- ↑ Kentsis A, Gordon RE, Borden KL (November 2002). "Control of biochemical reactions through supramolecular RING domain self-assembly". Proc. Natl. Acad. Sci. U.S.A. 99 (24): 15404–9. doi:10.1073/pnas.202608799. PMC 137729. PMID 12438698.
- ↑ Wu-Baer F, Lagrazon K, Yuan W, Baer R (September 2003). "The BRCA1/BARD1 heterodimer assembles polyubiquitin chains through an unconventional linkage involving lysine residue K6 of ubiquitin". J. Biol. Chem. 278 (37): 34743–6. doi:10.1074/jbc.C300249200. PMID 12890688.
- ↑ Hashizume R, Fukuda M, Maeda I, Nishikawa H, Oyake D, Yabuki Y, Ogata H, Ohta T (May 2001). "The RING heterodimer BRCA1-BARD1 is a ubiquitin ligase inactivated by a breast cancer-derived mutation". J. Biol. Chem. 276 (18): 14537–40. doi:10.1074/jbc.C000881200. PMID 11278247.
- ↑ Cable PL, Wilson CA, Calzone FJ, Rauscher FJ, Scully R, Livingston DM, Li L, Blackwell CB, Futreal PA, Afshari CA (October 2003). "Novel consensus DNA-binding sequence for BRCA1 protein complexes". Mol. Carcinog. 38 (2): 85–96. doi:10.1002/mc.10148. PMID 14502648.
- ↑ Zhang H, Wang Q, Kajino K, Greene MI (May 2000). "VCP, a weak ATPase involved in multiple cellular events, interacts physically with BRCA1 in the nucleus of living cells". DNA Cell Biol. 19 (5): 253–63. doi:10.1089/10445490050021168. PMID 10855792.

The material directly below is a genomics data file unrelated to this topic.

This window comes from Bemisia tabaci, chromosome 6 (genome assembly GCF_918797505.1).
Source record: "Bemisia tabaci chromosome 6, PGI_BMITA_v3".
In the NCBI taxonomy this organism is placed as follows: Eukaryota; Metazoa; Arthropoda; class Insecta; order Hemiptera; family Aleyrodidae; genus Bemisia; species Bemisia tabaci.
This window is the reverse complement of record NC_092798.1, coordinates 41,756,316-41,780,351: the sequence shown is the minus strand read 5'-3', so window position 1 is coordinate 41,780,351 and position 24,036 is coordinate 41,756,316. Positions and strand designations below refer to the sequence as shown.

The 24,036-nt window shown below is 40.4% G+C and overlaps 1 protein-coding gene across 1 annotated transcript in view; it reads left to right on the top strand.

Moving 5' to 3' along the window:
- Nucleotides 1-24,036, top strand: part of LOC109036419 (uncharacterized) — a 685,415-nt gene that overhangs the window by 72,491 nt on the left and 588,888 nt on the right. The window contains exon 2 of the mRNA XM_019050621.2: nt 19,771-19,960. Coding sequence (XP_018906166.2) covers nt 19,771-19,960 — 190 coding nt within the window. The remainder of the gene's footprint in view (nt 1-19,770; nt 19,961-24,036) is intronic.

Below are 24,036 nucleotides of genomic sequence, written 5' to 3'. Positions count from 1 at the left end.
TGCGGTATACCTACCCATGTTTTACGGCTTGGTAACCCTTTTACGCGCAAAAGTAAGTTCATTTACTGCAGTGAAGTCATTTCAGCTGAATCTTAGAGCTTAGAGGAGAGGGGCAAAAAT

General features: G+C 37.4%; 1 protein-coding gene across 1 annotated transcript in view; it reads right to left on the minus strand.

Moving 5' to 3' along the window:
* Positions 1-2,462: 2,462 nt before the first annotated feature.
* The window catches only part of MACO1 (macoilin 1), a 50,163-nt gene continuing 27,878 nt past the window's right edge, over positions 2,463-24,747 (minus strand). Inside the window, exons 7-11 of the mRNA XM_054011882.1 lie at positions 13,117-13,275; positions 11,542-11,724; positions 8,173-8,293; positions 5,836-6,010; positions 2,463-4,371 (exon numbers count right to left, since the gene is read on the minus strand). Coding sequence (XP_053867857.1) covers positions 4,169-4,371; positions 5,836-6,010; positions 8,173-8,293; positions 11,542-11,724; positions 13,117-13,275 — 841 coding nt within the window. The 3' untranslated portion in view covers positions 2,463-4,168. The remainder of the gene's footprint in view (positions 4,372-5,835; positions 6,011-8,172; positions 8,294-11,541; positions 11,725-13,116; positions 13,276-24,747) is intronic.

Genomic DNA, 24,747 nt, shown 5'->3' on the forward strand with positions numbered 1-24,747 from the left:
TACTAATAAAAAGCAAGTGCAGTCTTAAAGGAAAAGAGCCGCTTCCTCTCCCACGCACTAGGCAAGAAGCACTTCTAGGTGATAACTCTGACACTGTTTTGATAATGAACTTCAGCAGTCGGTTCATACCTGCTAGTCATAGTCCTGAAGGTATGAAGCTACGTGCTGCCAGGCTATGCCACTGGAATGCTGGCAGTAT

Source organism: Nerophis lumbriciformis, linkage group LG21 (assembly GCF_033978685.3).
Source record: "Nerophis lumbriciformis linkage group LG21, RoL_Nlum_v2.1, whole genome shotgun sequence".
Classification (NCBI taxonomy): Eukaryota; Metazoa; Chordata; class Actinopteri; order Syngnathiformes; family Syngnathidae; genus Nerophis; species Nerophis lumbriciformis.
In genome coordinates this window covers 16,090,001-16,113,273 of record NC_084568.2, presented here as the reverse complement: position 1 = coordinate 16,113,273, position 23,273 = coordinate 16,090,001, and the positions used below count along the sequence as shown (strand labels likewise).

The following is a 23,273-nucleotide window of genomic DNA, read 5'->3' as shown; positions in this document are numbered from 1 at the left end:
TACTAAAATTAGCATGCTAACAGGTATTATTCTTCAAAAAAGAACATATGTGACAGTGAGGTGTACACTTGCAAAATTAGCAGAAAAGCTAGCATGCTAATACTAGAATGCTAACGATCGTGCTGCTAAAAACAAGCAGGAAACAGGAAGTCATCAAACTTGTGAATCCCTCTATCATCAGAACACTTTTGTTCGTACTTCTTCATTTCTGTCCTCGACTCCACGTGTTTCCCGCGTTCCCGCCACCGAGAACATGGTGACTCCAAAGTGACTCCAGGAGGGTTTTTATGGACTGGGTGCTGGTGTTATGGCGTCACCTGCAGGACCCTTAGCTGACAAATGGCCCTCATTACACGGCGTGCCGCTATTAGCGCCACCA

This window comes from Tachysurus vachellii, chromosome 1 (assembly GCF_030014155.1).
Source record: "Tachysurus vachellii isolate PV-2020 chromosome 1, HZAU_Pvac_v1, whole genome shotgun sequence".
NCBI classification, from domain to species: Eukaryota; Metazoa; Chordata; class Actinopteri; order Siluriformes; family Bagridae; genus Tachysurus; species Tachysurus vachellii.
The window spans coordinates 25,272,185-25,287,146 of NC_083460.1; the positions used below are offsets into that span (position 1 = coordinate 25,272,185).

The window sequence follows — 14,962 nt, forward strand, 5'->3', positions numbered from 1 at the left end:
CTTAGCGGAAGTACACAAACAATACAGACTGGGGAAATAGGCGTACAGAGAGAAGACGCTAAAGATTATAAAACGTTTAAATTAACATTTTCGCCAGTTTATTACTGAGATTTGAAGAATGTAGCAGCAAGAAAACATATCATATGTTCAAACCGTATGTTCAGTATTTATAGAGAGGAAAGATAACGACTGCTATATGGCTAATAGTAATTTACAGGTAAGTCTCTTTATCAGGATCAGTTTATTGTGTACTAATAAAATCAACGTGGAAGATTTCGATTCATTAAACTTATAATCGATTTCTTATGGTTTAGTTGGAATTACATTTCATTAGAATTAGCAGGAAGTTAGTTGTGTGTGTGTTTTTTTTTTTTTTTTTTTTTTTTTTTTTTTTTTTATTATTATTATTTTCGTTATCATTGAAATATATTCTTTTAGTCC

- ↑ Ganesan S, Silver DP, Drapkin R, Greenberg R, Feunteun J, Livingston DM (January 2004). "Association of BRCA1 with the inactive X chromosome and XIST RNA". Philos. Trans. R. Soc. Lond. B Biol. Sci. 359 (1441): 123–8. doi:10.1098/rstb.2003.1371. PMC 1693294. PMID 15065664.
- ↑ Ganesan S, Silver DP, Greenberg RA, Avni D, Drapkin R, Miron A, Mok SC, Randrianarison V, Brodie S, Salstrom J, Rasmussen TP, Klimke A, Marrese C, Marahrens Y, Deng CX, Feunteun J, Livingston DM (November 2002). "BRCA1 supports XIST RNA concentration on the inactive X chromosome". Cell. 111 (3): 393–405. doi:10.1016/S0092-8674(02)01052-8. PMID 12419249.
- ↑ Zheng L, Pan H, Li S, Flesken-Nikitin A, Chen PL, Boyer TG, Lee WH (October 2000). "Sequence-specific transcriptional corepressor function for BRCA1 through a novel zinc finger protein, ZBRK1". Mol. Cell. 6 (4): 757–68. doi:10.1016/S1097-2765(00)00075-7. PMID 11090615.